Dirty water clouds chances for developing world’s survival–Christians launch response.

By October 30, 2006

International (MNN)–Two out of every six people in the world don’t have access to clean water. Health awareness in developed areas and advanced water and sewage treatment practices have largely eliminated diseases like Cholera, Typhoid, and Dysentery.

But in rural Third World areas, water rife with disease-carrying organisms is still linked to bacterial, parasitic and other waterborne diseases.

International Aid’s Myles Fish says they’ve been offering concrete BioSand water filters to address that problem. The concrete filters though, are heavy and, because of their size, fewer can be packed on a sea container.

That’s why they’ve just launched the production of a plastic water filter which is lighter and more economical. The concrete filter weighs about 300 pounds and the new plastic filter will weigh less than 10 pounds. The concrete filter has a flow rate of 60 liters per hour while the plastic filter will have a flow rate of 30 liters per hour.

The next hurdle is still getting the product into the field. Two thousand of these lighter-weight filters can now fit in a shipping container.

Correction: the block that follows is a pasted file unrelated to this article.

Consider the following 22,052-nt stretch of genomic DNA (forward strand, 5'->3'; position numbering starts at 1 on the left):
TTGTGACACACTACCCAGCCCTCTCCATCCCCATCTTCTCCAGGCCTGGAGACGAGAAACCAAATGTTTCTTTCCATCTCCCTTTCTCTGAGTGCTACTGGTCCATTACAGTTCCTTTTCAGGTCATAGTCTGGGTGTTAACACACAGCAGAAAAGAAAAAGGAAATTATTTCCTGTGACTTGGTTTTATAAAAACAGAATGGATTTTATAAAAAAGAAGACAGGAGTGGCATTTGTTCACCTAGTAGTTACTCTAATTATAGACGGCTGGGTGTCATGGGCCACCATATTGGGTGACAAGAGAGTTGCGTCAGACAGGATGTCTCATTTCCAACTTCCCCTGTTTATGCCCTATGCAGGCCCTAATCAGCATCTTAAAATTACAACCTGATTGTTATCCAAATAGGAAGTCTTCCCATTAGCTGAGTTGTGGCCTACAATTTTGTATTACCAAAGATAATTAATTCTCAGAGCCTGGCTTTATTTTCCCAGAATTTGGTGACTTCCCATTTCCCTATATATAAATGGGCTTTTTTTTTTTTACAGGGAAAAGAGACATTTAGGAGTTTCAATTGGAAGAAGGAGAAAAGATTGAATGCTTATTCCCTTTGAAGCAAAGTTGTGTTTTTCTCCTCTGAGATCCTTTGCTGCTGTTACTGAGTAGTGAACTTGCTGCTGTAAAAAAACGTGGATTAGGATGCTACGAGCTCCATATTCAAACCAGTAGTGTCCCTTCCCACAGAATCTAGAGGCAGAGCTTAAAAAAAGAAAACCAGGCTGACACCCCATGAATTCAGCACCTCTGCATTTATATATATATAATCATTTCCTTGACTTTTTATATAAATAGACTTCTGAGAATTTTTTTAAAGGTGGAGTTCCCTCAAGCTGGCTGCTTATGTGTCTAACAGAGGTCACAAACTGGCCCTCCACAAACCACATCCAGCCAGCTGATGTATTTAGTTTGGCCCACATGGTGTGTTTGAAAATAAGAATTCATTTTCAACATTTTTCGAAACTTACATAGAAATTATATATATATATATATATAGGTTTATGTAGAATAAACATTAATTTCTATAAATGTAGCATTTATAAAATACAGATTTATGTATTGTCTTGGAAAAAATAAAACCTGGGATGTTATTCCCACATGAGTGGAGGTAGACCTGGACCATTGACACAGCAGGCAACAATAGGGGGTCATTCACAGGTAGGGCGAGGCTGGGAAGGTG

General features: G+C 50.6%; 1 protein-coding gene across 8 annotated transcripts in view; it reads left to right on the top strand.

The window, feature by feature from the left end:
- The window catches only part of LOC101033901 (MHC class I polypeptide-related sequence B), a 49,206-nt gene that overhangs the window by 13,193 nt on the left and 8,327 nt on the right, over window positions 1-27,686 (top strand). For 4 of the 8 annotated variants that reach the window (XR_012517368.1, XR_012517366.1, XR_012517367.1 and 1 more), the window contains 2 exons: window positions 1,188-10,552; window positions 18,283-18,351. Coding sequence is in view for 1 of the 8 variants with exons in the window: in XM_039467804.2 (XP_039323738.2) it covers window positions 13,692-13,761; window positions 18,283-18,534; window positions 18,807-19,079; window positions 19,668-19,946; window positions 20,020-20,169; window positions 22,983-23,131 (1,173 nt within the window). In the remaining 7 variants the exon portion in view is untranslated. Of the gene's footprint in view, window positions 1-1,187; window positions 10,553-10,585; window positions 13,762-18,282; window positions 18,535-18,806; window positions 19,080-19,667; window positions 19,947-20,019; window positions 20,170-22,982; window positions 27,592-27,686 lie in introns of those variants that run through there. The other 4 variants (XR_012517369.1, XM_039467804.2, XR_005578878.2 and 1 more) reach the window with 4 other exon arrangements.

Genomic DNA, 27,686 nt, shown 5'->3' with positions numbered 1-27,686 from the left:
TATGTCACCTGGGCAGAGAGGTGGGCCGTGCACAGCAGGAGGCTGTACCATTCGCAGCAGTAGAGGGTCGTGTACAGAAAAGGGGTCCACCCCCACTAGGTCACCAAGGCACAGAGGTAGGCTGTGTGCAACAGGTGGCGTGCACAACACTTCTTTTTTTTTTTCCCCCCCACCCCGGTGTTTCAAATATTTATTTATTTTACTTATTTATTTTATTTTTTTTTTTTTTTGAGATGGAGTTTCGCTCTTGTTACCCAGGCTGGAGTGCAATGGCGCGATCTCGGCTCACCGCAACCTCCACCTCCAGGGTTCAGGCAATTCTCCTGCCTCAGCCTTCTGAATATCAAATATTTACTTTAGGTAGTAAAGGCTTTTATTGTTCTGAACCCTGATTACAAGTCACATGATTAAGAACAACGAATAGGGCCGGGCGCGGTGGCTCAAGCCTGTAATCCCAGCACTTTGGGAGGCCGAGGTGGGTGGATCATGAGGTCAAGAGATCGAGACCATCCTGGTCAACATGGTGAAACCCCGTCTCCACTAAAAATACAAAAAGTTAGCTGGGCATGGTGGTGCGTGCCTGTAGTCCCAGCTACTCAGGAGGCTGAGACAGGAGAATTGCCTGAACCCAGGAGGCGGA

The change means more tests to prove the effectiveness to the World Health Organization. Fish says, “Our first step is going to be to deliver filters to three different countries so that we can demonstrate that not only does the plastic work, but that we’ll have to be able to demonstrate that we’re able to train people how to use them appropriately so that they actually do receive the health benefit from the clean water.”

The Plastic BioSand Water Filter will provide about 75 gallons of water per day. The quantity of water is sufficient for the drinking, bathing and cooking need of a family of 5 to 7 people.

Current plans are for distribution launches in January in Honduras, Ghana and the Dominican Republic. They’re hoping to eventually bring Cambodia into the network.

When asked how the filters reach their destined families in-country, Fish explained that it was through indigenous church partners.

“Whatever they’re receiving from us enables them to build the kinds of relationships that are necessary for them to be sharing their faith and expanding the reach of their own local church.” He adds, “With the water filter example, the delivery is going to happen in many different configurations. But certainly, the local church will be the first network that we will go to, to help us distribute these.”

Click here if you want to help fund the BioSand Water Filter projects.

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